It’s also a chance for the board to reflect on this idea and to see if they’re on fire for it as I am.

 

Of these options my favorite is to create board seats for members of the coops. I like that it’s concrete governance power that turns Cleveland Owns into more of a membership organization, rather than a board-led, non-membership org. It builds connections between the incubator and the incubatee, and between coops, who may otherwise not have structured opportunities to get connected.

 

 

Reflection script

 

Thanks everyone for the comments. These are especially helpful because this is a live decision. In fact, we’re going to discuss this at our Board meeting Sunday. I’m bringing some of what I wrote in this post to the group directly.

 

Here’s a good lesson on the need to be precise in describing what we’re talking about. I imagined this is about distributed governance, rather than distributed management. The question of management is tricky, since I’m the only paid staff. I think we can wait on tackling that.

 

Our board members are unpaid. The time it takes to be a board member is substantial barrier. We don’t have a plan to pay board members – I think we’d need to change our bylaws to do so. We could. And we could also find lots of other perks for folks involved that could eliminate barriers and allow more people to seriously consider joining the board.

 

We’ve enshrined a commitment to a diverse board in our bylaws. I’m not sure what accountability mechanisms we have if we miss that target. It’s also a fuzzy target – we’ve never defined quotas, for example.

 

The effort to address skepticism goal is an important one. It’s not the only benefit this decision could bring to the org. But I certainly think being able to say something like “our board is made up of membership orgs we’ve helped found’ conveys a real sense of democratic control, and diminishes doubt this is a vanity project. I’m thinking of places like Coop Power and Cooperative Energy Futures, two member-driven orgs with management that, from afar at least, seems accountable to their membership.

 

Interestingly I’m also grappling with worker-directed nonprofits, a model put forward by the Sustainable Economies Law Center (SELC), designed to bring the principles of democratic management from the worker-coop world into the nonprofits space. That’s another spin on what democractic leadership looks like that winds up in a different direction: A board with much less power, and very decentralized leadership in the workplace. I can imagine us heading in that direction when/if we have staff of 2+.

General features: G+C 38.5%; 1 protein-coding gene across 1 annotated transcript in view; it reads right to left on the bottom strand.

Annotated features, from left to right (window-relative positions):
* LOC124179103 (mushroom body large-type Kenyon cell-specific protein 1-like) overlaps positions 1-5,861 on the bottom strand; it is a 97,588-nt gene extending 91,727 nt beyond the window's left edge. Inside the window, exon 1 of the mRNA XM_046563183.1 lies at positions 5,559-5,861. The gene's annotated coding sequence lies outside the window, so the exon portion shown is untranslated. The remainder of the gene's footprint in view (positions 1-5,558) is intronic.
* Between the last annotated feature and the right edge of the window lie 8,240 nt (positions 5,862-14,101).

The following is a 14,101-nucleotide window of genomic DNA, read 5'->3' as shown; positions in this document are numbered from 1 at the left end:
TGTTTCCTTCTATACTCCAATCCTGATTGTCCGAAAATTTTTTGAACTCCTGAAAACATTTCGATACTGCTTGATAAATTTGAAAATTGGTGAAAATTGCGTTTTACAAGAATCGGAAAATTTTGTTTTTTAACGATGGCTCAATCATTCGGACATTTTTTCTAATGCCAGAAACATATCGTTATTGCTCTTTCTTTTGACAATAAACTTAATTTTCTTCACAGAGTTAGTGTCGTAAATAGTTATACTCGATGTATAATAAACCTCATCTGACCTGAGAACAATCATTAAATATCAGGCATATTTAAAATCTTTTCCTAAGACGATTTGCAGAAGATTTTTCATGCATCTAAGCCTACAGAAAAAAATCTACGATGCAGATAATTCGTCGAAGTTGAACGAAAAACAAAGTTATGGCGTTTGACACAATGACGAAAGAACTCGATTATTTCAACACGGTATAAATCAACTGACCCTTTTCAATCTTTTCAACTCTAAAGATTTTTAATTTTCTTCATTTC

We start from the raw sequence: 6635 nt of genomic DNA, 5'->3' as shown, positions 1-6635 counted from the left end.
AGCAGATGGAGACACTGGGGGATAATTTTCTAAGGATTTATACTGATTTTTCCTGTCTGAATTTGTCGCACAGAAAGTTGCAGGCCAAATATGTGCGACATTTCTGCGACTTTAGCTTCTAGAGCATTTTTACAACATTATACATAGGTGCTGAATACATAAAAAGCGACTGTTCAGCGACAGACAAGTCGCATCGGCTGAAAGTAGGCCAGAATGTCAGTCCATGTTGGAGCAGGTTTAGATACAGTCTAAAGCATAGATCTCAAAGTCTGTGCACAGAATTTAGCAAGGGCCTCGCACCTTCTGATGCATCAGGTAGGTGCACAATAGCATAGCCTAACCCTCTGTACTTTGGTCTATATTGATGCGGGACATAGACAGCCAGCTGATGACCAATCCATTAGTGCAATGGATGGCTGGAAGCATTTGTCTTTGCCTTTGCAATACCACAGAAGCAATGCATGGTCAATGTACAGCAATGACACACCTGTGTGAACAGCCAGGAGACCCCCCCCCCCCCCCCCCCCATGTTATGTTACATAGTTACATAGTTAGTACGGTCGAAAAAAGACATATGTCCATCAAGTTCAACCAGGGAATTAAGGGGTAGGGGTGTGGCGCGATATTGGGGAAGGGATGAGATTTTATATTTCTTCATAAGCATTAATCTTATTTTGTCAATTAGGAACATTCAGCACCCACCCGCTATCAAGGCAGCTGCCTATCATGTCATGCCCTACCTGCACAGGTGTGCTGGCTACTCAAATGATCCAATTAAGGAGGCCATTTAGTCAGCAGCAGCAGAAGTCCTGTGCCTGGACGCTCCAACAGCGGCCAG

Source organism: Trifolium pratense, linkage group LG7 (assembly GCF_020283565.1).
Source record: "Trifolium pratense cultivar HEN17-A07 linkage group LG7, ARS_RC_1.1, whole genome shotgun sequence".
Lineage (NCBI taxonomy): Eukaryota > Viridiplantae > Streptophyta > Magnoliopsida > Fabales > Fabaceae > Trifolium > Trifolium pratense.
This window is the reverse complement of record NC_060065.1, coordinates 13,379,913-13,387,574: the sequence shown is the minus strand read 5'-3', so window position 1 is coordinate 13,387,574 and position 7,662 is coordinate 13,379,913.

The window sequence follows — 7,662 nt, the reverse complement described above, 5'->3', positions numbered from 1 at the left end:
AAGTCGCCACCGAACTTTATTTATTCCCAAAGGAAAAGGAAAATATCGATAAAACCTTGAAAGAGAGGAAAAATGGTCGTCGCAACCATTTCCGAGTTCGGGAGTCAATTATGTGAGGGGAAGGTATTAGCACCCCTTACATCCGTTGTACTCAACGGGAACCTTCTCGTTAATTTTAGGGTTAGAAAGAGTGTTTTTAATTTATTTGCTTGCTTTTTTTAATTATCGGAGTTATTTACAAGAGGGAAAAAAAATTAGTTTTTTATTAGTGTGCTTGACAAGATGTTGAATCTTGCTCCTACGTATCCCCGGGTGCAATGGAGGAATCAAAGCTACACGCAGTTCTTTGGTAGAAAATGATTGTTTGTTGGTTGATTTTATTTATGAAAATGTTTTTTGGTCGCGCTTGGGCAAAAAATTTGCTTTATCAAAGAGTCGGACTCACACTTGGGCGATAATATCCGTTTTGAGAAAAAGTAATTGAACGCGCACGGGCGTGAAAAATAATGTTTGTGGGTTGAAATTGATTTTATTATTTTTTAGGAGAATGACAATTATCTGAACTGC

Overall, this exercise has been quite helpful. It offered just enough structure for me to think about this more than I would have otherwise. Writing helped turn that thinking into something I will share with my board.

 

On our call Carrie raised doubts about this method. suggesting that it strips away emotion. That hasn’t been my experience. I much better having gone through this because I’ve turned over this issue enough. I haven’t made a decision. That will still involve more convos with the board and trusted friends and reflection on my own feeling about this. But it was a good start.

4 thoughts on “Bust up the traditional nonprofit for distributed leadership”

  1. I’ve spent a few months at work trying to generate options for greater community ownership of our progams, starting with what an advisory board could look like, so I appreciate your refelction.

    Are board members paid? A key factor we have considered is how the intention to broaden representation often entails shifting the institutional habits (like meeting times, paying students for time off work, helping with transportation costs, offering childcare) beyond those that facilitate participation by economically stable individuals who can add responsibilities without major sacrifice. I’m sure it’s a different context but I’m wondering as you talk to your board and consider what it would take to make membership on the board accessible to a broader range of folks the kinds of modifications you might make to current habits.